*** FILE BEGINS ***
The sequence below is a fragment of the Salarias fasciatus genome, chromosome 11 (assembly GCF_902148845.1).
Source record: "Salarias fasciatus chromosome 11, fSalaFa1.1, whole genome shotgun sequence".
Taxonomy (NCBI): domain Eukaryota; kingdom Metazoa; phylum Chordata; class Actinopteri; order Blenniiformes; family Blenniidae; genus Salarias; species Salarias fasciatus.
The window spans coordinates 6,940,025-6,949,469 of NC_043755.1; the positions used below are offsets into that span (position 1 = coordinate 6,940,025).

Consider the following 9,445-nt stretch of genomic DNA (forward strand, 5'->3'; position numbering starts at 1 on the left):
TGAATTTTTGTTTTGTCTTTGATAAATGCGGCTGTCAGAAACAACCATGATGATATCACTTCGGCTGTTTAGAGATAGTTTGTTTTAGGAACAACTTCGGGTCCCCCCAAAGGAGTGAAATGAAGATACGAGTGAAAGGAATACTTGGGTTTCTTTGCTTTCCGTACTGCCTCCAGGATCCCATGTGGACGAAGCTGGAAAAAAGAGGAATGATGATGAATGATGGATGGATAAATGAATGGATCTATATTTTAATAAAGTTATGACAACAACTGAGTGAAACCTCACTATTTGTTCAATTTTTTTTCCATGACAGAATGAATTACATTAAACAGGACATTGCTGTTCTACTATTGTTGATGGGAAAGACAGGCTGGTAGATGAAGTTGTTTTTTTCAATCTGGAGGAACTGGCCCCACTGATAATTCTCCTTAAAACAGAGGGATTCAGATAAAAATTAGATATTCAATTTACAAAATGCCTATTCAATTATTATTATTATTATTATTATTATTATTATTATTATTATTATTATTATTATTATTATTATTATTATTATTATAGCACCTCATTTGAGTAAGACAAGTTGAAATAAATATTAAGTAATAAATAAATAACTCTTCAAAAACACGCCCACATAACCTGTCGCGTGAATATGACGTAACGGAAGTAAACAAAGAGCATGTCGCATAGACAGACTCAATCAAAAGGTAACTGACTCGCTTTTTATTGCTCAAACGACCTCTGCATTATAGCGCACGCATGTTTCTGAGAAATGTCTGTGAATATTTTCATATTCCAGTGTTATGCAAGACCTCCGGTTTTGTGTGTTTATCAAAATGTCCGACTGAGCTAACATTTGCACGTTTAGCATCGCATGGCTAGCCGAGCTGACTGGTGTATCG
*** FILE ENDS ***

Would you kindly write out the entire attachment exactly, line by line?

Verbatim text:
The sequence below is a fragment of the Salarias fasciatus genome, chromosome 11 (assembly GCF_902148845.1).
Source record: "Salarias fasciatus chromosome 11, fSalaFa1.1, whole genome shotgun sequence".
Taxonomy (NCBI): domain Eukaryota; kingdom Metazoa; phylum Chordata; class Actinopteri; order Blenniiformes; family Blenniidae; genus Salarias; species Salarias fasciatus.
The window spans coordinates 6,940,025-6,949,469 of NC_043755.1; the positions used below are offsets into that span (position 1 = coordinate 6,940,025).

Consider the following 9,445-nt stretch of genomic DNA (forward strand, 5'->3'; position numbering starts at 1 on the left):
TGAATTTTTGTTTTGTCTTTGATAAATGCGGCTGTCAGAAACAACCATGATGATATCACTTCGGCTGTTTAGAGATAGTTTGTTTTAGGAACAACTTCGGGTCCCCCCAAAGGAGTGAAATGAAGATACGAGTGAAAGGAATACTTGGGTTTCTTTGCTTTCCGTACTGCCTCCAGGATCCCATGTGGACGAAGCTGGAAAAAAGAGGAATGATGATGAATGATGGATGGATAAATGAATGGATCTATATTTTAATAAAGTTATGACAACAACTGAGTGAAACCTCACTATTTGTTCAATTTTTTTTCCATGACAGAATGAATTACATTAAACAGGACATTGCTGTTCTACTATTGTTGATGGGAAAGACAGGCTGGTAGATGAAGTTGTTTTTTTCAATCTGGAGGAACTGGCCCCACTGATAATTCTCCTTAAAACAGAGGGATTCAGATAAAAATTAGATATTCAATTTACAAAATGCCTATTCAATTATTATTATTATTATTATTATTATTATTATTATTATTATTATTATTATTATTATTATTATTATTATTATTATAGCACCTCATTTGAGTAAGACAAGTTGAAATAAATATTAAGTAATAAATAAATAACTCTTCAAAAACACGCCCACATAACCTGTCGCGTGAATATGACGTAACGGAAGTAAACAAAGAGCATGTCGCATAGACAGACTCAATCAAAAGGTAACTGACTCGCTTTTTATTGCTCAAACGACCTCTGCATTATAGCGCACGCATGTTTCTGAGAAATGTCTGTGAATATTTTCATATTCCAGTGTTATGCAAGACCTCCGGTTTTGTGTGTTTATCAAAATGTCCGACTGAGCTAACATTTGCACGTTTAGCATCGCATGGCTAGCCGAGCTGACTGGTGTATCG